Let's just get this out of the way: The most notable thing about the HTC First is that it's the debut handset to come with Facebook Home already installed, a start screen replacement that draws you directly into the center of your Facebook world.
Look beyond Facebook Home, though, and you'll find an exceedingly basic stock Android handset with none of HTC's characteristic attention to detail or well-crafted flair. Facebook and HTC -- and AT&T, for that matter -- have travel this road before, also with questionable results. While the First is by no means as quirky or as limited as the -- in fact, it offers quite competent midtier features like an HD screen, dual-core processor, and passable 5-megapixel camera. Yet, the physical design also stops short of delivering a compelling experience as unique as Facebook's mobile aspirations.
In other words, the phone -- while affordable and completely serviceable -- is really boring to behold. And HTC can do much better, namely, the One X, and , the latter of which are on sale for the same or less under contract. (Facebook Home will also run on Samsung's Galaxy S4, Galaxy S3, and .),
That said, if you're looking for an affordable stock Android experience, disabling Facebook Home gives you what you're after. (And, unlike the similarly priced, the HTC First delivers 4G LTE data speeds.)
The HTC First retails for $99 with a new, two-year service agreement from AT&T.
Facebook Home OS
Facebook Home is the HTC First's heart and soul; in fact, it's the phone's sole reason for being. For details on what it is, and how it works, see my full review of Facebook Home.
The gist of it, though, is that Facebook Home replaces your home screens with a rotating carousel of your friends' photos and Facebook status updates. The idea is that you can quickly and effortlessly see what your buddies are up to at a glance, and with a tap of your finger, you're liking or commenting directly from each slide. As a social bonus, Facebook (and SMS) chatting is front and center; small chat icons persist as you navigate around, so you can keep conversations going from any screen.
Meanwhile, all your Android system features are still intact, including Google Now, notifications, and the app tray, so you can use the smartphone beyond the modified Facebook experience.
Design and build
As I said before, take away Facebook Home and the First is exceedingly unremarkable. The black version I reviewed has well-rounded corners and the same tall, shingle-like body design we've seen on hundreds of other handsets. The phone is uniformly covered in a soft-touch material that reminds me of fondant icing. With the exception of the headset jack and Micro-USB charging port, it is also completely sealed.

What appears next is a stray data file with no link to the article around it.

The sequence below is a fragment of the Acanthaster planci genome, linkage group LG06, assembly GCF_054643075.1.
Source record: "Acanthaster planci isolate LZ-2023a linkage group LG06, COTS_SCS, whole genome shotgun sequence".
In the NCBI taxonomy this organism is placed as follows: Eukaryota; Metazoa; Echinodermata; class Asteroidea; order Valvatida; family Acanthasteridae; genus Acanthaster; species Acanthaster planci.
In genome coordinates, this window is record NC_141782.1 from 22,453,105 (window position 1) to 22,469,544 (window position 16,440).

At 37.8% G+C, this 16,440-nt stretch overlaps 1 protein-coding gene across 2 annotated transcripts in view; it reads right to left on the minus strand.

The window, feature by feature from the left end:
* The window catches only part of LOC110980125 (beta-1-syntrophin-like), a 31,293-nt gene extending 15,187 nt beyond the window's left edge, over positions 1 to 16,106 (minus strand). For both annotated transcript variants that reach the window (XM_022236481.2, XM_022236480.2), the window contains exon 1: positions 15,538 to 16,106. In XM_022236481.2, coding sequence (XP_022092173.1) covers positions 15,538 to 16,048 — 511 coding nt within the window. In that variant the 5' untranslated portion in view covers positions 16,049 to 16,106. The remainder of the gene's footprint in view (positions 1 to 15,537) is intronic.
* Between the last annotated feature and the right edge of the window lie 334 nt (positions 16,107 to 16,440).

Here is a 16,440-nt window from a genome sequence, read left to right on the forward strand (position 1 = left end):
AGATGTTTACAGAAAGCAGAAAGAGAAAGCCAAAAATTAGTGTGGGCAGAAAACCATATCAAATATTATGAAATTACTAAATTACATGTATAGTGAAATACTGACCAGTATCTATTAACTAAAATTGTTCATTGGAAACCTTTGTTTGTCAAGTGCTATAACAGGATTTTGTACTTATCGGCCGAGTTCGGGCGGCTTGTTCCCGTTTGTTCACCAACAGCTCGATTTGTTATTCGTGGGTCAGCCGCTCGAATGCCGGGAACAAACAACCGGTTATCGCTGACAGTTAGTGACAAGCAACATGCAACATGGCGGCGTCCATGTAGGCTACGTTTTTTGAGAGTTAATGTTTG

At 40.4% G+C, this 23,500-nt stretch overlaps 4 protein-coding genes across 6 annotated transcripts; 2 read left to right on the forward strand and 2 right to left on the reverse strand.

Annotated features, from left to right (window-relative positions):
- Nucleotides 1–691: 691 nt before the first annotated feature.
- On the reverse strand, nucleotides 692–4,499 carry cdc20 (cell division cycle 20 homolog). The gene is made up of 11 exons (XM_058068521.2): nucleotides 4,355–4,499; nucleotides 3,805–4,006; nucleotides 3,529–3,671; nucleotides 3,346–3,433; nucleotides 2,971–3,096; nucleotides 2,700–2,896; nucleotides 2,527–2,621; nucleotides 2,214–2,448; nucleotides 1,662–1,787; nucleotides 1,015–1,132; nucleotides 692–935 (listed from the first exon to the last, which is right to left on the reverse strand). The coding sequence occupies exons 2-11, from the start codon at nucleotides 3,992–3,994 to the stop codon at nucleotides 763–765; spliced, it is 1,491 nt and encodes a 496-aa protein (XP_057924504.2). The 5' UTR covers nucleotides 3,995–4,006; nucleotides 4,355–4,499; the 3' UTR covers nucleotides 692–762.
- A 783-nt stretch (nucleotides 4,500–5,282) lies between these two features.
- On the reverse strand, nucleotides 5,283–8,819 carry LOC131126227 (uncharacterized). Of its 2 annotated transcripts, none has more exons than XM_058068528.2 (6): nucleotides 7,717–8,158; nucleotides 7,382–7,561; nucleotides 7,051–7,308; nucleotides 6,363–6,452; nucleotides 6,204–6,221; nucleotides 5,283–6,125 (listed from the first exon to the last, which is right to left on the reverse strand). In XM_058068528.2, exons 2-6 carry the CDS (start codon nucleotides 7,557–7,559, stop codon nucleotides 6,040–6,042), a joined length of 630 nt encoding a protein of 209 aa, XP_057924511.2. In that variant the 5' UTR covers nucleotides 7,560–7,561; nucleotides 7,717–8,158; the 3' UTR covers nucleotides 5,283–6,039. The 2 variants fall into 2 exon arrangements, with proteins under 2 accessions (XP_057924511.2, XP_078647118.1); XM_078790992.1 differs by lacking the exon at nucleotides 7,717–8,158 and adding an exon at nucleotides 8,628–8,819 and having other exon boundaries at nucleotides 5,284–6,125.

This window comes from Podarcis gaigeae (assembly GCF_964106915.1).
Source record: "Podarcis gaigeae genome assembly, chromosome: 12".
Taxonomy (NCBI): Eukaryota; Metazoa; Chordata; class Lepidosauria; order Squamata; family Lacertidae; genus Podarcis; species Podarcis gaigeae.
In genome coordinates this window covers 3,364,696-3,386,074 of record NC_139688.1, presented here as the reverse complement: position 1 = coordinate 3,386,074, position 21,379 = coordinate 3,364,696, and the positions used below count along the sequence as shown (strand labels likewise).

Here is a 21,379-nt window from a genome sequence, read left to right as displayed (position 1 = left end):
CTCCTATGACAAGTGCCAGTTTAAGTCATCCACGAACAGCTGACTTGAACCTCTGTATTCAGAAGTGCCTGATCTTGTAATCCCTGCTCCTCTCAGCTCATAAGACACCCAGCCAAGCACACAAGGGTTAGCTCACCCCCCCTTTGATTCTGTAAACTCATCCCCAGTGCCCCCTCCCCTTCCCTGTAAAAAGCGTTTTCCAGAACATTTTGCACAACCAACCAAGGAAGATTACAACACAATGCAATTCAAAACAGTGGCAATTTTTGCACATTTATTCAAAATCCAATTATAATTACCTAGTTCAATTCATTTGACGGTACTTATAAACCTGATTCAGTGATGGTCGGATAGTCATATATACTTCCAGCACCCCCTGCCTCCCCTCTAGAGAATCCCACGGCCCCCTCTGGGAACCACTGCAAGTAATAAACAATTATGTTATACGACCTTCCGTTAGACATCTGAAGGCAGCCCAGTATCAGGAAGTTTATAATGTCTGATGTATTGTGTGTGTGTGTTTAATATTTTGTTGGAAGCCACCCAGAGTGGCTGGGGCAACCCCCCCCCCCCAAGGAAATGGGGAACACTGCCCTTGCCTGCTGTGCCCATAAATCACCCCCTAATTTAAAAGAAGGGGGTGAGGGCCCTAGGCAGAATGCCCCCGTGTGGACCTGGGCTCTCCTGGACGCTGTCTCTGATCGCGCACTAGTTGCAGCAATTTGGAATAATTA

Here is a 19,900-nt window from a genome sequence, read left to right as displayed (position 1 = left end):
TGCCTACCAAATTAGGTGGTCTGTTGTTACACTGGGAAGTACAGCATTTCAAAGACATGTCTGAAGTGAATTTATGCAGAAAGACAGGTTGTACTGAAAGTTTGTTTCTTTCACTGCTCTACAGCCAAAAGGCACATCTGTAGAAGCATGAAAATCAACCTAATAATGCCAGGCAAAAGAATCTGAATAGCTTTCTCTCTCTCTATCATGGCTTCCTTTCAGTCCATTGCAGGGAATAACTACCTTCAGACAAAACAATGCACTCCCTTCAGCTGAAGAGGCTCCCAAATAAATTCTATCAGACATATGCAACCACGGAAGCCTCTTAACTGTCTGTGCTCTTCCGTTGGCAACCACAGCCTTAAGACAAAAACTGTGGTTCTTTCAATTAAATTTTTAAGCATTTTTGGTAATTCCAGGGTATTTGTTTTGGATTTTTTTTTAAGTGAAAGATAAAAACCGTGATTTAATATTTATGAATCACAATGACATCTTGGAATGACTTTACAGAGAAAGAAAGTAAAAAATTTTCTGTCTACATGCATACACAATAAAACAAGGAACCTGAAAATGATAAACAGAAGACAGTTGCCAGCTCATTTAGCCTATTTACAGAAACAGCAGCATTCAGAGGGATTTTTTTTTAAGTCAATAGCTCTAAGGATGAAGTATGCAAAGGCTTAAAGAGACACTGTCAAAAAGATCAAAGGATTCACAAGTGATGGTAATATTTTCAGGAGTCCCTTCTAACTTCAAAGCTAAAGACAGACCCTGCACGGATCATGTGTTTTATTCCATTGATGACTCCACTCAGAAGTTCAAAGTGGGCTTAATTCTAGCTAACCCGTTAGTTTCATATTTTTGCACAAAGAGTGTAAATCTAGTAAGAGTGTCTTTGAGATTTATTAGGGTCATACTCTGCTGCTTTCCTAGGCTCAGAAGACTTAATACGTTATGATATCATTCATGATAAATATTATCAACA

The white, pale blue, and red color options might jazz up the phone design a little bit, but the First languishes from missed opportunity. HTC overwhelmingly has an eye for design. Facebook, in my opinion, does not. This would be the time to mold the phone's physical form around the Facebook's iconic blue color and interface themes, making the new Home app pop. Instead, we get...this: a cookie-cutter handset that blends into the proverbial woodwork.
At least the First is pretty comfortable to hold, and, at 5 inches tall by 2.6 inches wide by 0.35 inch deep, it isn't so wide you need to have giant mitts to operate it. The soft-touch material also offers some grip, so it won't threaten to slip from your hands while you update your status or flip through your News Feed.
The First comes equipped with a 4.3-inch HD screen (a 1,280x720-pixel resolution) that supports 16 million bright, rich colors. Above the display is the 1.6-megapixel front-facing camera lens, and below it, the three capacitive navigation buttons to go back, home, and pull up the menu. I do like that HTC has stylized the home button as a circle, a design element that does actually echo the circles in Home's profile pictures.
For the other external features, you'll find the volume rocker on the left spine, the power button and headset jack up top, and the charging port and SIM card slot on the right (you'll need a tool or paper clip to pop out the latter). On the back, you'll see the 5-megapixel camera with LED flash.
Note that, like a fair number of HTC phones, the battery is completely embedded and you won't be able to expand the phone's 16GB of internal storage.
Android OS and apps
Strip away Facebook Home and you still get full use of the competent platform underneath. In fact, should you disable Facebook Home in the menu settings, you'll see the usual Jelly Bean lock screen, without HTC's Sense overlay.
You'll still get Google Now, too; just press and hold the center capacitive button to bring it up. To see a list of your recent apps, give that central navigation circle a double tap.
Settings are accessible from Google's notifications pull-down as well as from the app drawer, and you get all the goodies like NFC, Bluetooth 4.0, and Android Beam. You can also turn the First into a mobile hot spot for up to eight devices.
As usual, Google Play supplies all your app needs, and your Google account keeps the entire operation afloat, with or without any Facebook involvement.
As it turns out, there are two ways to take photos on this phone, and that can be a little confusing. There's the regular camera app, which you access from the app shortcut tray, and the Facebook photo uploader tool, which I only recommend using in specific situations.